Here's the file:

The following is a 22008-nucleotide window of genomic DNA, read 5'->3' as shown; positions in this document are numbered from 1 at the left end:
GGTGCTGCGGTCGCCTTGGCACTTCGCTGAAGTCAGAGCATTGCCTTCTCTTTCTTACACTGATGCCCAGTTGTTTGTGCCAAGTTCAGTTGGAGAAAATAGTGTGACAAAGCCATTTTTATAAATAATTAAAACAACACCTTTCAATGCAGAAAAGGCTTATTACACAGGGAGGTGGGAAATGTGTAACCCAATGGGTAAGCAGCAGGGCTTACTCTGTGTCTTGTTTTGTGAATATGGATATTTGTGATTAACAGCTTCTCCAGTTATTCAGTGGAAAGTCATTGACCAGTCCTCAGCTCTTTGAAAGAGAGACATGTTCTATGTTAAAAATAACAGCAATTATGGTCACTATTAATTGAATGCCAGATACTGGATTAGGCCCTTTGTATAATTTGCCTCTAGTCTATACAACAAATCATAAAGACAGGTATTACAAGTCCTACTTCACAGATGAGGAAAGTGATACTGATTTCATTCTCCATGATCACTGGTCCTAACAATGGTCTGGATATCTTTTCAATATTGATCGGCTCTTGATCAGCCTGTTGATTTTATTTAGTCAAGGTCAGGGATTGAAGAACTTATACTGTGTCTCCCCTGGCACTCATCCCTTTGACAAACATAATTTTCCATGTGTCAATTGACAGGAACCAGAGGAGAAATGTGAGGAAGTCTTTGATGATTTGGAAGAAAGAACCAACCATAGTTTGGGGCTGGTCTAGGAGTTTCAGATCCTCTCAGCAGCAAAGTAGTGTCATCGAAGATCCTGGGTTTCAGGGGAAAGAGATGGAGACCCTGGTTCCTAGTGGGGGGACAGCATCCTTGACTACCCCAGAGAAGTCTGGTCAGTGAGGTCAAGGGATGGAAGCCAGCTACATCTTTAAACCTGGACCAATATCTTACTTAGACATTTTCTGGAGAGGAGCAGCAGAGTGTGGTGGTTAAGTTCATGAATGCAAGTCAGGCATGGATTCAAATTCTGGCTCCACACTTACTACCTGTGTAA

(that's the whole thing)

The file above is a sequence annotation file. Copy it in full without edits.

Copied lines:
The following is a 22008-nucleotide window of genomic DNA, read 5'->3' as shown; positions in this document are numbered from 1 at the left end:
GGTGCTGCGGTCGCCTTGGCACTTCGCTGAAGTCAGAGCATTGCCTTCTCTTTCTTACACTGATGCCCAGTTGTTTGTGCCAAGTTCAGTTGGAGAAAATAGTGTGACAAAGCCATTTTTATAAATAATTAAAACAACACCTTTCAATGCAGAAAAGGCTTATTACACAGGGAGGTGGGAAATGTGTAACCCAATGGGTAAGCAGCAGGGCTTACTCTGTGTCTTGTTTTGTGAATATGGATATTTGTGATTAACAGCTTCTCCAGTTATTCAGTGGAAAGTCATTGACCAGTCCTCAGCTCTTTGAAAGAGAGACATGTTCTATGTTAAAAATAACAGCAATTATGGTCACTATTAATTGAATGCCAGATACTGGATTAGGCCCTTTGTATAATTTGCCTCTAGTCTATACAACAAATCATAAAGACAGGTATTACAAGTCCTACTTCACAGATGAGGAAAGTGATACTGATTTCATTCTCCATGATCACTGGTCCTAACAATGGTCTGGATATCTTTTCAATATTGATCGGCTCTTGATCAGCCTGTTGATTTTATTTAGTCAAGGTCAGGGATTGAAGAACTTATACTGTGTCTCCCCTGGCACTCATCCCTTTGACAAACATAATTTTCCATGTGTCAATTGACAGGAACCAGAGGAGAAATGTGAGGAAGTCTTTGATGATTTGGAAGAAAGAACCAACCATAGTTTGGGGCTGGTCTAGGAGTTTCAGATCCTCTCAGCAGCAAAGTAGTGTCATCGAAGATCCTGGGTTTCAGGGGAAAGAGATGGAGACCCTGGTTCCTAGTGGGGGGACAGCATCCTTGACTACCCCAGAGAAGTCTGGTCAGTGAGGTCAAGGGATGGAAGCCAGCTACATCTTTAAACCTGGACCAATATCTTACTTAGACATTTTCTGGAGAGGAGCAGCAGAGTGTGGTGGTTAAGTTCATGAATGCAAGTCAGGCATGGATTCAAATTCTGGCTCCACACTTACTACCTGTGTAA